Jamaica Gleaner - - ARTS&EDUCATION - Corine La Font Con­trib­u­tor

BOCAS LIT Fest is one of the ma­jor lit­er­ary events hap­pen­ing in Trinidad from Novem­ber 12-13, in south Trinidad on San Fer­nando Hill. The larger and main event is nor­mally held in Port-of-Spain in April. I missed at­tend­ing the April event and I am think­ing of at­tend­ing this one, es­pe­cially since I am a south girl and I need to rep­re­sent. Plus it will give me the op­por­tu­nity to un­der­stand the pub­lish­ing and writ­ing land­scape in Trinidad and the chal­lenges au­thors and writ­ers face, although I think it is safe to say that the chal­lenges are the same across the re­gion. It may come in dif­fer­ent shapes, sizes, and colours, but the is­sues are the same.

One of those chal­lenges is what I am ad­dress­ing to­day in this ar­ti­cle, and it is hoped that after read­ing this, you will take the time to pon­der and make the nec­es­sary changes in your cur­rent or up­com­ing books.


The ti­tle is one of the very first things that will at­tract your au­di­ence. As I men­tion au­di­ence, the ti­tle needs to use the lan­guage spo­ken by your au­di­ence, so when choos­ing words for the ti­tle, keep in mind the words and lan­guage com­mon to your tar­get mar­ket. In ad­di­tion, the ti­tle speaks to, or should hint at, what the book is or may be about. Yes, the ti­tle can have some mys­tery for fic­tion books but for non-fic­tion, it is best to get straight to the point in cre­at­ing a ti­tle for your book. Don’t be vague and don’t leave room for as­sump­tions.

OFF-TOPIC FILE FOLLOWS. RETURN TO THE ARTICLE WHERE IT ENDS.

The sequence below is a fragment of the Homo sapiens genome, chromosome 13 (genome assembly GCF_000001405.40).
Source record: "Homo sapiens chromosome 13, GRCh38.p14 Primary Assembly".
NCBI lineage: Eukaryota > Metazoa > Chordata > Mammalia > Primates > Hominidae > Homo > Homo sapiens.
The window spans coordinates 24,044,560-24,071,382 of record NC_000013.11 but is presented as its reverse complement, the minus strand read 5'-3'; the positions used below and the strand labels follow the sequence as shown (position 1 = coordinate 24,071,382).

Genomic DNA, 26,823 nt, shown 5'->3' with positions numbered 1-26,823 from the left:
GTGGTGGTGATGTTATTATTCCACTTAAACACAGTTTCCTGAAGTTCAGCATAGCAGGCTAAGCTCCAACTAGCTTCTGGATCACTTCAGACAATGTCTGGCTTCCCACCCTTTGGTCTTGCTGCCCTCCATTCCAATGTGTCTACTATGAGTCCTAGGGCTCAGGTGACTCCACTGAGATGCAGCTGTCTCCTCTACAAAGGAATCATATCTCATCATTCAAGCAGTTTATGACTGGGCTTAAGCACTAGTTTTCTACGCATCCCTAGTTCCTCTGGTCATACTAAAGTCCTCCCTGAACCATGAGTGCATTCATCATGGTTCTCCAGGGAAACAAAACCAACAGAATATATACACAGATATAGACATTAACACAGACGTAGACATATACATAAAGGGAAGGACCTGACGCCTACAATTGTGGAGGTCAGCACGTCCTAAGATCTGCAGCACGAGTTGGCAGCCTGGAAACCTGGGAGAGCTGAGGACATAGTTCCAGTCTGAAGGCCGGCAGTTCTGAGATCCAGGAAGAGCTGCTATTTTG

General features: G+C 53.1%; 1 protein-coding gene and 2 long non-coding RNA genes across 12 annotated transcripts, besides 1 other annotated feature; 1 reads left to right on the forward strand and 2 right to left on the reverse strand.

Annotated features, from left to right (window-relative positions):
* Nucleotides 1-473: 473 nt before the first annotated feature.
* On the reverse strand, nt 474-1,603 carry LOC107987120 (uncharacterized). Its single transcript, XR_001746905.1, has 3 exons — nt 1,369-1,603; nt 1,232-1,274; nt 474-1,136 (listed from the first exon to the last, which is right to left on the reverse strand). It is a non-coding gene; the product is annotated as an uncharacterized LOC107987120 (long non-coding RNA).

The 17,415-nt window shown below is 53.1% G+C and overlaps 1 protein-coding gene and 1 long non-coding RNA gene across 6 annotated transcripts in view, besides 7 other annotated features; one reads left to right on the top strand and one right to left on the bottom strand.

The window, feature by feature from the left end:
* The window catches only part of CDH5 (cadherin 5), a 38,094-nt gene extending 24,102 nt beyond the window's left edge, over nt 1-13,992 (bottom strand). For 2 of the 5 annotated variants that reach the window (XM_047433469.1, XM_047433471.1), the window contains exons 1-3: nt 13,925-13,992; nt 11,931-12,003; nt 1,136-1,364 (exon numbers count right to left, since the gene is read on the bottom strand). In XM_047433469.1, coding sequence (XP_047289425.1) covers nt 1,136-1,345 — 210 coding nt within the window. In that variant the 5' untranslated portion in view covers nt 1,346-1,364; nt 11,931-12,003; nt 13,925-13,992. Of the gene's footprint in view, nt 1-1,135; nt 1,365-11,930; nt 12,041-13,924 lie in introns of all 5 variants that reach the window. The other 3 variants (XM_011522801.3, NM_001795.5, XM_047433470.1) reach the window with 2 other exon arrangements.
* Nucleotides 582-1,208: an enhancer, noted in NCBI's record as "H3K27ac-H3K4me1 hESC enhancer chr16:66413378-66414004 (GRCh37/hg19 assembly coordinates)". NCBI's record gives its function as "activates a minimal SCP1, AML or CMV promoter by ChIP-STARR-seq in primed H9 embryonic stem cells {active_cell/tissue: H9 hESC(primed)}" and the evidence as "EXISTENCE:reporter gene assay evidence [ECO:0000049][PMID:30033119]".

The ti­tle must also be com­pelling, so strong ad­jec­tives or ac­tion words are best, and if it is meant for a cer­tain age or gen­der, then in­di­cate this or use a sub­ti­tle to as­sist in dis­till­ing the ti­tle some more.